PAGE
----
Statement of Philosophy
The Second Presbyterian Weekday School was founded in 1954, making it one of the oldest early childhood facilities in the Louisville area. The school, established as an outreach ministry to this community, is nonsectarian in that we serve children of all denominations. While the school has grown and changed over the years, its founding philosophy remains firmly intact. The early years of development critically affect a child’s educational success. Second Presbyterian Weekday School welcomes the opportunity to provide a quality program for children in our community.
The educational philosophy is based on meeting the developmental dimensions of the whole child — physical, emotional, social, cognitive, moral, and creative development. Knowledge of how children grow and what they can do at different stages of development enables adults to understand these varying stages and plan accordingly with concrete, firsthand experiences.
Second Presbyterian Weekday School offers a developmentally appropriate eclectic program that recognizes that each child is a unique person with individual patterns of growth, individual preferences for experiences, varying learning styles, and different family backgrounds. Learning experiences are based on Jean Piaget’s philosophy that children “learn by doing” and his theories of how children think and learn. The theories of Erik Erikson provide a helpful framework for understanding how important it is for the environment to encourage both autonomy and self-control. We also adhere to many principles set forth by Maria Montessori such as her emphasis on respect for each other and the environment by encouraging active self-directed learning and striking balance of individual mastery with small group experience within the whole group community. We also have been profoundly inspired by the preschools in Reggio Emilia, Italy (pronounced red’jO AmE’lya) propelling us to promote emergent curriculum and the project approach. As a faculty we have studied and utilized many of the components of the Reggio approach: promoting inquiry, connecting children’s ideas to their understanding through research and experience, documentation of the children’s work via photographs, art representations, written and verbal descriptions. All of this is done while promoting children’s critical thinking skills and collaborating with one another. Each of these approaches has something to offer us in our efforts to create programs for real childhoods. By setting clear, age-appropriate expectations for behavior and by letting children know what is expected of them, teachers can engender success and minimize frustration. Children’s concerns about doing things exactly “right” diminish because they are encouraged to learn from their mistakes, to explore, and to take risks.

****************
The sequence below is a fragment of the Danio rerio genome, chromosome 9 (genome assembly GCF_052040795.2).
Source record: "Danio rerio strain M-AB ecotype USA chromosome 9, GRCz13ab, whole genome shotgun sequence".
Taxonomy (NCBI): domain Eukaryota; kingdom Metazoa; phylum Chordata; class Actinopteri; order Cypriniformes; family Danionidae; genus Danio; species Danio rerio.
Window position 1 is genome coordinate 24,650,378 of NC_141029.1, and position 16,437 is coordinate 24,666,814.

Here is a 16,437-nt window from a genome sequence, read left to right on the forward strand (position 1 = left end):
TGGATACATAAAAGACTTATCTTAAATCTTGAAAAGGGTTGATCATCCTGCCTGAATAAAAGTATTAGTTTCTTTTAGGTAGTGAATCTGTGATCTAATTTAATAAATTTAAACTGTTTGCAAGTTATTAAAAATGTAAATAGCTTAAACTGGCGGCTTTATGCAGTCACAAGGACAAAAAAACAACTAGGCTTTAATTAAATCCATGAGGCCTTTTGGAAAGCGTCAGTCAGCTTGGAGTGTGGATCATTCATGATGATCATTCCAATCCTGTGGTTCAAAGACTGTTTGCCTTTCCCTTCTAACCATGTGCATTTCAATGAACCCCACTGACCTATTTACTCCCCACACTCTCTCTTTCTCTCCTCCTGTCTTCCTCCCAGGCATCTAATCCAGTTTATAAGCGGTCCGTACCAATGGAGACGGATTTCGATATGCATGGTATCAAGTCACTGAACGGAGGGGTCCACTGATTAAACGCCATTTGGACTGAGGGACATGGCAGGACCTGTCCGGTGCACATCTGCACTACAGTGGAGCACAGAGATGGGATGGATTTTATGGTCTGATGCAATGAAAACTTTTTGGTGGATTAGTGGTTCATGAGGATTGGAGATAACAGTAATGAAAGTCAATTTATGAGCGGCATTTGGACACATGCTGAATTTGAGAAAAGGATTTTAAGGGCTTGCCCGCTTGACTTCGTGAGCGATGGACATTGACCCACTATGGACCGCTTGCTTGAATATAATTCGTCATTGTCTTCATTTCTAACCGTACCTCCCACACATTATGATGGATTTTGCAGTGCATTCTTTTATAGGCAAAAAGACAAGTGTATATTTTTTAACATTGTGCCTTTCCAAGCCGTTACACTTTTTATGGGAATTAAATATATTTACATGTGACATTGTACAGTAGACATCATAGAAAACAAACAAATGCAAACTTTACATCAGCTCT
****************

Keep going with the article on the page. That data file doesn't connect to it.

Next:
At Second Presbyterian Weekday School, we value and respect each individual child. By focusing on the whole child, both parents and teachers help to create a partnership for enhancing a sense of wonder, discovery and life long learning. This is a fleeting glance into childhood and into our program. This, the work in which the program’s teachers share so vitally with you the parents, is the proving ground for the child’s tomorrow.